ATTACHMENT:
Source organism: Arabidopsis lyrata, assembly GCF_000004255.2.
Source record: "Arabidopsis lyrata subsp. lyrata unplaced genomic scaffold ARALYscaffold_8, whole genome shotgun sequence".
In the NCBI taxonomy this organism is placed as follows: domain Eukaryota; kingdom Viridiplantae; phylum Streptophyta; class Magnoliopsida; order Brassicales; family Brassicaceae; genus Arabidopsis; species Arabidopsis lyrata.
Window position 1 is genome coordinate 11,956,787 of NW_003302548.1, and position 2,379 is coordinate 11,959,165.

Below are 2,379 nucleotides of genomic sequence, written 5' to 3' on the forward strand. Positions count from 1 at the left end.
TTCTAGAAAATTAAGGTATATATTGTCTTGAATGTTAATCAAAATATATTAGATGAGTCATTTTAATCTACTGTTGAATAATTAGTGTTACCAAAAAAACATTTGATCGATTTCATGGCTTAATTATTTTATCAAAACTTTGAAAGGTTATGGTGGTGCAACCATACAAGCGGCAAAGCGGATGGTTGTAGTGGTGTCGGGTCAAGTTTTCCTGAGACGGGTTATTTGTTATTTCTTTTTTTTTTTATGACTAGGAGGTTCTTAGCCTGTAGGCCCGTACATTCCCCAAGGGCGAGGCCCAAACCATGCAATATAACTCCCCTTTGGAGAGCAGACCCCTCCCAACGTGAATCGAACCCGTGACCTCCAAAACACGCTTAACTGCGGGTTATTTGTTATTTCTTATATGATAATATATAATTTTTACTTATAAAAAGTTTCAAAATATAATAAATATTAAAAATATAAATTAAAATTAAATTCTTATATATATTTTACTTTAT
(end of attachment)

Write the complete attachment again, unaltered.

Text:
Source organism: Arabidopsis lyrata, assembly GCF_000004255.2.
Source record: "Arabidopsis lyrata subsp. lyrata unplaced genomic scaffold ARALYscaffold_8, whole genome shotgun sequence".
In the NCBI taxonomy this organism is placed as follows: domain Eukaryota; kingdom Viridiplantae; phylum Streptophyta; class Magnoliopsida; order Brassicales; family Brassicaceae; genus Arabidopsis; species Arabidopsis lyrata.
Window position 1 is genome coordinate 11,956,787 of NW_003302548.1, and position 2,379 is coordinate 11,959,165.

Below are 2,379 nucleotides of genomic sequence, written 5' to 3' on the forward strand. Positions count from 1 at the left end.
TTCTAGAAAATTAAGGTATATATTGTCTTGAATGTTAATCAAAATATATTAGATGAGTCATTTTAATCTACTGTTGAATAATTAGTGTTACCAAAAAAACATTTGATCGATTTCATGGCTTAATTATTTTATCAAAACTTTGAAAGGTTATGGTGGTGCAACCATACAAGCGGCAAAGCGGATGGTTGTAGTGGTGTCGGGTCAAGTTTTCCTGAGACGGGTTATTTGTTATTTCTTTTTTTTTTTATGACTAGGAGGTTCTTAGCCTGTAGGCCCGTACATTCCCCAAGGGCGAGGCCCAAACCATGCAATATAACTCCCCTTTGGAGAGCAGACCCCTCCCAACGTGAATCGAACCCGTGACCTCCAAAACACGCTTAACTGCGGGTTATTTGTTATTTCTTATATGATAATATATAATTTTTACTTATAAAAAGTTTCAAAATATAATAAATATTAAAAATATAAATTAAAATTAAATTCTTATATATATTTTACTTTAT